• Samantha says:

      Ann, enjoy! Let us know if you come across any other great spots on your walk. It seems everytime I am there i discover something new.
      Samantha

  • Lisa Carter
    Twitter: intralingo
    says:

    Hi, Samantha!
    NYC is a place I went to for the first time just a month ago, and I only went to my partner’s aunt’s house overnight! We fly through again mid-November and though it may not be the best time for a walking tour I would definitely like to go to Chinatown for some weird delicacy, followed by a nice cappuccino and biscotti in Little Italy. For me ethnic areas are all about food and you’ve whet my appetite!
    Lisa

    • Samantha says:

      Lisa,
      If it doesn’t rain, Nov. might be good for walking. It is the perfect time to see the leaves change!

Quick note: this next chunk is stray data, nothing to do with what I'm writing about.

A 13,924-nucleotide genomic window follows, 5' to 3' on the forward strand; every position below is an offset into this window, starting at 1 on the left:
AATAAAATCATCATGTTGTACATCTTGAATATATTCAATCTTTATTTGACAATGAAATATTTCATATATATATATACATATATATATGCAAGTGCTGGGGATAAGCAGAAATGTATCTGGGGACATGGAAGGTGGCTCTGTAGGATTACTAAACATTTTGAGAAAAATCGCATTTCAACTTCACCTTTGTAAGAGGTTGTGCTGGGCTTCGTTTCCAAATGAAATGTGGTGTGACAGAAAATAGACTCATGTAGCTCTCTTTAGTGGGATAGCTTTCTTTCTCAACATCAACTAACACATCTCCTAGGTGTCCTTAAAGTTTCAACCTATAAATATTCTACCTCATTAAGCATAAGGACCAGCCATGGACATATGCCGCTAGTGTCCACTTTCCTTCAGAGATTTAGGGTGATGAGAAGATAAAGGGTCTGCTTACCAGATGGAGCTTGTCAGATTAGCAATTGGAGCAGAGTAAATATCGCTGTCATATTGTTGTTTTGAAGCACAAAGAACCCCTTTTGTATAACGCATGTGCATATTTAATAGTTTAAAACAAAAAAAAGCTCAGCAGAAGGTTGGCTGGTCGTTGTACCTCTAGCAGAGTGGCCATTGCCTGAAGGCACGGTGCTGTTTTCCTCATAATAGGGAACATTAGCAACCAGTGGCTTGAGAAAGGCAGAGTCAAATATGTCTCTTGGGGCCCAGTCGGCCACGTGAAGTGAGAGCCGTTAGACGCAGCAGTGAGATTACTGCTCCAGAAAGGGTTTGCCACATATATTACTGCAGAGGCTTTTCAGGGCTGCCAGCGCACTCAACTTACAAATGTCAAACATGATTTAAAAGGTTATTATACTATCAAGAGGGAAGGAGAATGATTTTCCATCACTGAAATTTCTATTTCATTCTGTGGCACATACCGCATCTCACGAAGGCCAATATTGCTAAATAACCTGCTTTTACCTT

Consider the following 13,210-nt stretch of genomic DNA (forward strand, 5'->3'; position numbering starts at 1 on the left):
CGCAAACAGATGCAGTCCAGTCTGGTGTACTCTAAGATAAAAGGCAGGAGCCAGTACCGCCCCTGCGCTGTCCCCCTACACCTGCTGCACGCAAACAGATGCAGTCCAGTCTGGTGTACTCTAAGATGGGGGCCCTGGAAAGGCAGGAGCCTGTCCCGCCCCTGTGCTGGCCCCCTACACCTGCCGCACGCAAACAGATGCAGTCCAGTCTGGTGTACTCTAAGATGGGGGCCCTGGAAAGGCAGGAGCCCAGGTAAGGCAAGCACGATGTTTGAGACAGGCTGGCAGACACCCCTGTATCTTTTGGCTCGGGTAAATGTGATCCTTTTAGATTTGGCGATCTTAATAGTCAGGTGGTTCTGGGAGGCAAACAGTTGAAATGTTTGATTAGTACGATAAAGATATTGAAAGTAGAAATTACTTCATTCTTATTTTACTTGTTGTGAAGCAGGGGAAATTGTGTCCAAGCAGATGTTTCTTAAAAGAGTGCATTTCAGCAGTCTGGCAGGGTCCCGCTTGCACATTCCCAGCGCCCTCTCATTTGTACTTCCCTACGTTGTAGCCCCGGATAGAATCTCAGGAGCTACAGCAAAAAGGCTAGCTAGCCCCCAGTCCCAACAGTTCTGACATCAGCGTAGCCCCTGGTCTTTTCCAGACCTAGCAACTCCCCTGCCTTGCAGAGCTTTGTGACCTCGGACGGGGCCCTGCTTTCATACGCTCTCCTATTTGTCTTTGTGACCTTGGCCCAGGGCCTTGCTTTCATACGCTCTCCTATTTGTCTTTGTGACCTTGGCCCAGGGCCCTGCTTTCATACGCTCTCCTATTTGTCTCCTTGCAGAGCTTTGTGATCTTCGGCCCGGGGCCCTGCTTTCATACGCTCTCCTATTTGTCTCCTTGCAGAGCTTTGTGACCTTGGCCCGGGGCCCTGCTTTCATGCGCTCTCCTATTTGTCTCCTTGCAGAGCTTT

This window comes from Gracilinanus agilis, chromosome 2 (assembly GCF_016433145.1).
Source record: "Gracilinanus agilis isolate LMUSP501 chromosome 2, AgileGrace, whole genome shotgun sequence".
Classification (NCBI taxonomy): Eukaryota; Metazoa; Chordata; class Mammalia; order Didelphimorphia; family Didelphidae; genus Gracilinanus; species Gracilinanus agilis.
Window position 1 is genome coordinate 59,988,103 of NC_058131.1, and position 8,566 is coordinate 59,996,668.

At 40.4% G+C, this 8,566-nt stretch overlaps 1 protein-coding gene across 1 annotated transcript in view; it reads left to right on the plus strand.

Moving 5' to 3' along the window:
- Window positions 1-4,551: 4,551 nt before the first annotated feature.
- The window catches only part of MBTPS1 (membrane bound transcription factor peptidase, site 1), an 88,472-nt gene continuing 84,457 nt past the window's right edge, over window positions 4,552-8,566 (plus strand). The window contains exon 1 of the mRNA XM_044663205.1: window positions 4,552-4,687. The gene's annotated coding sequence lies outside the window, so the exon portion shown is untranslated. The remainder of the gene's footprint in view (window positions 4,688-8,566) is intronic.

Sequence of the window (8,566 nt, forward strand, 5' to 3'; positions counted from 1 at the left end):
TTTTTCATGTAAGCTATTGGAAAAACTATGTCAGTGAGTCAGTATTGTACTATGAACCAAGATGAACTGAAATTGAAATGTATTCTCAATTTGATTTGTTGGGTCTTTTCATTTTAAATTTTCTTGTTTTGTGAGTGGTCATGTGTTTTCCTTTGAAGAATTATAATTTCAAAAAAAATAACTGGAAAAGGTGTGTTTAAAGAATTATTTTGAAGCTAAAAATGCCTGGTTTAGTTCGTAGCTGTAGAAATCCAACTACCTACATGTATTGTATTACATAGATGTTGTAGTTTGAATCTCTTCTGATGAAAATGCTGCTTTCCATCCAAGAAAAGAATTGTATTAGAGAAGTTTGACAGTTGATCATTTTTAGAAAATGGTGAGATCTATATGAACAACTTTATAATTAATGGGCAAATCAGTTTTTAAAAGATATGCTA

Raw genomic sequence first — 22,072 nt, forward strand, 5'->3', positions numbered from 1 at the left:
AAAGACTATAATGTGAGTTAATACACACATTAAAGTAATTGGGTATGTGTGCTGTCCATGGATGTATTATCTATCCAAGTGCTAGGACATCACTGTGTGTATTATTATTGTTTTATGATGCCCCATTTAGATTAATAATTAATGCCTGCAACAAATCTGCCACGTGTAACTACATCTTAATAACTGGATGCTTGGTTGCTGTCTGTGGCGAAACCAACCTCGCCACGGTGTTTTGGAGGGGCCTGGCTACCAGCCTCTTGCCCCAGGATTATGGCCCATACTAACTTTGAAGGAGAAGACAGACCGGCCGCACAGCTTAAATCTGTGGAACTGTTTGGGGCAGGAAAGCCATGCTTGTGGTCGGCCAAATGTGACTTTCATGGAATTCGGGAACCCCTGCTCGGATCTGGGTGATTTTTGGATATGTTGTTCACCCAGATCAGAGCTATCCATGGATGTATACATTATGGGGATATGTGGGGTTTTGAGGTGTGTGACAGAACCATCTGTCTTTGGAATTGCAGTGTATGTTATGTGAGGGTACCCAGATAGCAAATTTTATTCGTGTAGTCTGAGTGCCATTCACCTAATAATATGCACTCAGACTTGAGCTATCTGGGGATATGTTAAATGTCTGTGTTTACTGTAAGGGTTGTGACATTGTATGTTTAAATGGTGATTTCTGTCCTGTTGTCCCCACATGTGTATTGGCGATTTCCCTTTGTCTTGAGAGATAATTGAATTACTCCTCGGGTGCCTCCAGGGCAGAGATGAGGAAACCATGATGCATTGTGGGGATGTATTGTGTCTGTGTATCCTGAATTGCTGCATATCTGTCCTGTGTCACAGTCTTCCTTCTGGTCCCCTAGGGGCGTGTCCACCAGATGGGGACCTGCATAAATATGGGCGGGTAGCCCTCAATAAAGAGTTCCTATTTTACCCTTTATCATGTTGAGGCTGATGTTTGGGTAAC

In any case, you could take the subway right to Canal Street and keep the walking to a minimum.
      Thanks for the comment,
      Samantha

  • betsyv
    Twitter: betsy_v
    says:

    I love NYC! This is a great article and the pictures are awesome too!. I would always eat in Little Italy over China town! I just gotta have a cannoli, or some other Italian pastry if I get in that area of NYC!

    We are planning on going again sometime before Christmas! Love the lights and all that time of year!

    Thank you, Great work!

    • Samantha says:

      Haha, the slimy stuff in the windows of China Town doesn’t really appeal to me either. It is nice they are so close to little Italy!
      Have fun in the winter, should be beautiful.
      Samantha